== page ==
Norah L. Tochhawng

Indraprastha College for Women, New Delhi, India

I am my mother.

I have her hands and my mouth settles into a quiet frown as the day grows longer.

When I’m tired and my legs ache from the weight of the children I bore,

I sit at the dining table and make myself tea – sweet, creamy and piping hot.

The mirror tells me a story I wish weren’t mine.

My skin, loose and coloured with weird lines and scars, has sagged from the burden of being a mother.

The image of youth is still a plague in my head.

And all the dreams I had to keep aside,

All the loving and the laughing that had awaited my arrival,

My whole life kept behind me so that I may wed.

The responsibilities I keep, the expectations I desire to meet,

Etched on my flesh like when my daughters drew on the plain white walls of our tiny apartment.

Some days, I find myself all alone in bed – cold and confused.

The tolls of my marriage gnaw at us and drive us apart.

I wonder then if I ever knew love at all.

When I have lived all my life, is this all that there is to it?

I cannot accept that the love I have for my daughters might be the only kind of love I’ll ever know.

I have my mother’s lips and sometimes, I speak like her.

My tone gets low and weary when I worry,

Then loud and piercing when my daughters hurt me.

I try to hurt them like they might know better.

The years keep slipping away from me and I forget who I am.

My daughters shape themselves into the kind of women they would’ve liked me to be.

I can barely recognise myself.

When I look at them I see all that I was and then, all that I could have been.

They have my hands, my lips and my eyes

And they tell stories and love and laugh.

I try to hold on to the moments we have

But they suffocate under my grip.

So, I let them go and set them free

And I can only hope that they love me enough to remember me.

Then ensues that lonesome and longing wait,

For them to come and remind me a little of the love we used to keep.

I am my daughter.

I have my mother’s hands and my father’s smile.

I care about the world and I get caught up in the dreadful tide of change.

There’s this longingness for a future built on better grounds than what was given to me.

I believe there’s a bigger purpose in life and I chase it like I might lose sight of it all at once.

I’m scared to meet my mother’s eyes because they remind me of what life might do to you.

Oh, but I love her, I do, I love her till my bones ache

But I cannot love her enough to be her.

I claw at my flesh and I put on clothes that fit me weirdly.

And when I bring myself to look in the mirror, I can’t help but hate it all.

I have my mother’s hips; I have her thighs.

I have her belly and now, they are starting to have their lines.

I love my mother, I love her, I do!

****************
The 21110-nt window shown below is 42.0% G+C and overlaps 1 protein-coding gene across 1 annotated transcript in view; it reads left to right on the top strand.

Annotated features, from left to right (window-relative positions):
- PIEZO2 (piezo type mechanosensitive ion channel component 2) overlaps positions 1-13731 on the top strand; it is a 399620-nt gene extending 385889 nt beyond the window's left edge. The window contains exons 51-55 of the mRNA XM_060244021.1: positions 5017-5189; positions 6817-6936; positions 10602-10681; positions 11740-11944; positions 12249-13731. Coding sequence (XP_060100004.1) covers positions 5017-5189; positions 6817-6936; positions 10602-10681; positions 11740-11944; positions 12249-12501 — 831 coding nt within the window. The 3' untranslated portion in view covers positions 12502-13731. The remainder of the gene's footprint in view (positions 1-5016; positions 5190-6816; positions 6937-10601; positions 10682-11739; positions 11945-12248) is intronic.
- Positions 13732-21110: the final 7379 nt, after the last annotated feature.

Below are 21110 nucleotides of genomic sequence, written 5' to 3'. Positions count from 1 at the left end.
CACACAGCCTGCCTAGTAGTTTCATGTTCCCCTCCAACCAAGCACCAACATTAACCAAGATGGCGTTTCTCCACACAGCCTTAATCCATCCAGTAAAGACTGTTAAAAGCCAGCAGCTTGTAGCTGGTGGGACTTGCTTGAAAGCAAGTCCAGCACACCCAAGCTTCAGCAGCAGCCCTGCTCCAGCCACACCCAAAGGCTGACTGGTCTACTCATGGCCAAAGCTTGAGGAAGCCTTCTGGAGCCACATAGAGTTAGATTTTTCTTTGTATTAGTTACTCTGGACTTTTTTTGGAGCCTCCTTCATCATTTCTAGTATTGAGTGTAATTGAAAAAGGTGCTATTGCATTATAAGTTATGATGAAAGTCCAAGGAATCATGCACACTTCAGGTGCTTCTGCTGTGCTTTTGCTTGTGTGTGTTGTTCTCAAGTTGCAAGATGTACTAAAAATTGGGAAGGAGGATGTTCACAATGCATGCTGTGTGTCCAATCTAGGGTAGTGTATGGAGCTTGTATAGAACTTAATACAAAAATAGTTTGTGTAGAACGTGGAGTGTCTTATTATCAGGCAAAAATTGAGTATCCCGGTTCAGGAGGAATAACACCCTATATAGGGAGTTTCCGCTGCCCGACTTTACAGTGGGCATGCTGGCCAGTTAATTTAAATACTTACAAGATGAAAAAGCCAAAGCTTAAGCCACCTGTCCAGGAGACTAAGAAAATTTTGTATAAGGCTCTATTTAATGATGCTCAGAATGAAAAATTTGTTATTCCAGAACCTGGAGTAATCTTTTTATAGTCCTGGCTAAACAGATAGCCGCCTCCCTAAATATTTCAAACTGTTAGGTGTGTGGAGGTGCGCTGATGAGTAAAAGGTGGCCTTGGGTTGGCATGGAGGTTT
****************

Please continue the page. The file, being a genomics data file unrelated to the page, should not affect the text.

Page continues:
But I can’t help depriving myself of nurture, of love, of food.

I can’t bear looking like her

Else my future might look like hers too.

I am my mother’s daughter.

I walk like her.

I put one foot in front of the other, with my head tilted to the side.

My limbs are taking me down the path that she knows all too well.

Part of her wants me to, but part of her is barring me,

Part of me is wanting her and part of me is fleeing.

I have an abundance of dreams – some great expectations – that I am so very determined to conquer.

And with my mother’s love heavy on my back, I trudge, I falter, I persist.

The years are only just slipping away; I and my future with them.

When I stand up and cross boundaries and dance,

The world cradles me in her arms and loves me so very gently.

Sometimes I feel that I might make it out of that abyss of longingness.

I cannot be my mother.

I cannot be my mother.

I cannot be my mother.

And yet I am, I have her eyes. 

I have her lips, her hands, her belly and her thighs. 

When I grow tired from the weight of the world, 

I drink tea at the dining table – sweet, creamy and piping hot.

At 3 am, I am restless, cold and confused.

I carry my mother’s thoughts and worries,

I carry them because I have come to realise that they were always mine.

As time wedges itself between us, 

My mother is slowly weakened by her maturity – the kind that only comes with age.

And as she leaves her youth behind,

She’s unaware that it’s being passed on.

And when I look in the mirror, I cry a little.

I am my mother.

I am my mother and not just my mother’s daughter.

I am my mother and I have her life.

I live as she might have and I love as she does.

And when I feel the tides of change rushing in and drowning me

I run back to her like a child, like a leech,

And I feed on the love she always keeps for me.